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IBM promised to back off facial recognition then signed a $69.8M contract to provide it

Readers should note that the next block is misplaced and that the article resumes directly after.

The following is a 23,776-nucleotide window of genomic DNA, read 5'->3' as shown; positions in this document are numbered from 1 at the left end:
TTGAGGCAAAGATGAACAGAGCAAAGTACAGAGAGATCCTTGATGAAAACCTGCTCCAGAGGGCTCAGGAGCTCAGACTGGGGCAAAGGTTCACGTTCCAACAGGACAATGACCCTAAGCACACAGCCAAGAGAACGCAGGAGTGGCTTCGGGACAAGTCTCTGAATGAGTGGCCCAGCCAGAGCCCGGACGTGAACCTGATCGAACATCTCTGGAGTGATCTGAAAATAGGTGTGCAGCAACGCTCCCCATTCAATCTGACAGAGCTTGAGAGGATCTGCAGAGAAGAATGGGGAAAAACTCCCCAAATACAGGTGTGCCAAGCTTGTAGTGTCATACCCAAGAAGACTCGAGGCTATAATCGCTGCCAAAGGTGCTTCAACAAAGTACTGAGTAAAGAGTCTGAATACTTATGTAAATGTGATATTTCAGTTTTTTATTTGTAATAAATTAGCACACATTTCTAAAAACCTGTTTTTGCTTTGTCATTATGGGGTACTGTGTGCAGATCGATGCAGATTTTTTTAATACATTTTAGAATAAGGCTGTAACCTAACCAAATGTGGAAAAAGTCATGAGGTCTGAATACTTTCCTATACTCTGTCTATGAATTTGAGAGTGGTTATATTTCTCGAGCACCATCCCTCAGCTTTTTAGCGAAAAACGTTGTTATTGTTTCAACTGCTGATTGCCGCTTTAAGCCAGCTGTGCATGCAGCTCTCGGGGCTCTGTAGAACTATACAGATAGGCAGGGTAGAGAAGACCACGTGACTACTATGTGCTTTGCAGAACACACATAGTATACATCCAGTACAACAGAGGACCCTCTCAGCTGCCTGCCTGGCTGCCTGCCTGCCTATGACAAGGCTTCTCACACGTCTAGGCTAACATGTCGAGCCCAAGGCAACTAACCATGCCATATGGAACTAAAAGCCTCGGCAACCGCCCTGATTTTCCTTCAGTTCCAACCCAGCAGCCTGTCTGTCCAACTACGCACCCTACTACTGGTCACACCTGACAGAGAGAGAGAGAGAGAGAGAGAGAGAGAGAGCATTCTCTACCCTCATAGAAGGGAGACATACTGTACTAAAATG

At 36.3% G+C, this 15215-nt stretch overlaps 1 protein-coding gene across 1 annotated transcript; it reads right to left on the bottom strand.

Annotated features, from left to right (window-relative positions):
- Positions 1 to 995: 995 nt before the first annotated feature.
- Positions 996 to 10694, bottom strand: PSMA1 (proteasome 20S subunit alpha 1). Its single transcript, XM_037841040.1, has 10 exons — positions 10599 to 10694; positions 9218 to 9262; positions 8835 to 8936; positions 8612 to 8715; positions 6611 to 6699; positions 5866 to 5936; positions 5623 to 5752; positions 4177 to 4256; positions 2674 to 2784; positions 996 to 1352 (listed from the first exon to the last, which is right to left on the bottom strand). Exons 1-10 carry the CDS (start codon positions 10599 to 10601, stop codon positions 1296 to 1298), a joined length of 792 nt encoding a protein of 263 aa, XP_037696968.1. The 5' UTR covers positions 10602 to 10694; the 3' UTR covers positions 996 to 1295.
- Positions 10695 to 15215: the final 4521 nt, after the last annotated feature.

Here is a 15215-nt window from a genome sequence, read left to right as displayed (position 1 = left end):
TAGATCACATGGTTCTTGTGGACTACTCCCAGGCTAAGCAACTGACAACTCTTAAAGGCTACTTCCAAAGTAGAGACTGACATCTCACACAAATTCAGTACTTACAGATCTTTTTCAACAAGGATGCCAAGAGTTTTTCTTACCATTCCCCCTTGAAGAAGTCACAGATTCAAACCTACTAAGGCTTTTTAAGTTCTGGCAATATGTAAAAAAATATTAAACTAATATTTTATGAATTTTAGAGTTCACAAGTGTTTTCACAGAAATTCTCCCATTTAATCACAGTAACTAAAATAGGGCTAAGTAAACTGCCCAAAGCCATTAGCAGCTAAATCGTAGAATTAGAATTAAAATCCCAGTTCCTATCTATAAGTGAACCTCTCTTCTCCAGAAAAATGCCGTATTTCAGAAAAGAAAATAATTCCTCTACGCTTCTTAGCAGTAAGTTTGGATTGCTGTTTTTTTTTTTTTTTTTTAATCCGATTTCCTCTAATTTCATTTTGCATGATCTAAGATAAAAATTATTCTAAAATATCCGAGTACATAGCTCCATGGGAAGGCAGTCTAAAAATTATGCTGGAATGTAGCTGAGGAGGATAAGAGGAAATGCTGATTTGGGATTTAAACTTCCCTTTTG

The Verge: “The company denies its new government deal enables ‘general purpose’ biometric surveillance. Human rights advocates disagree. IBM has returned to the facial recognition market — just three years after announcing it was abandoning work on the technology due to concerns about racial profiling, mass surveillance, and other human rights violations. In June 2020, as Black Lives Matter protests swept the US after George Floyd’s murder, IBM chief executive Arvind Krishna wrote a letter to Congress announcing that the company would no longer offer “general purpose” facial recognition technology. “The fight against racism is as urgent as ever,” he wrote. “IBM firmly opposes and will not condone uses of any technology, including facial recognition technology offered by other vendors, for mass surveillance, racial profiling, violations of basic human rights and freedoms, or any purpose which is not consistent with our values and Principles of Trust and Transparency.” Later that year, the company redoubled its commitment, calling for US export controls to address concerns that facial recognition could be used overseas “to suppress dissent, to infringe on the rights of minorities, or to erase basic expectations of privacy.” Despite these announcements, last month, IBM signed a $69.8 million (£54.7 million) contract with the British government to develop a national biometrics platform that will offer a facial recognition function to immigration and law enforcement officials, according to documents reviewed by The Verge and Liberty Investigates, an investigative journalism unit in the UK. A contract notice for the Home Office Biometrics Matcher Platform outlines how the project initially involves developing a fingerprint matching capability, while later stages introduce facial recognition for immigration purposes — described as “an enabler for strategic facial matching for law enforcement.” The final stage of the project is described as delivery of a “facial matching for law enforcement use-case.”

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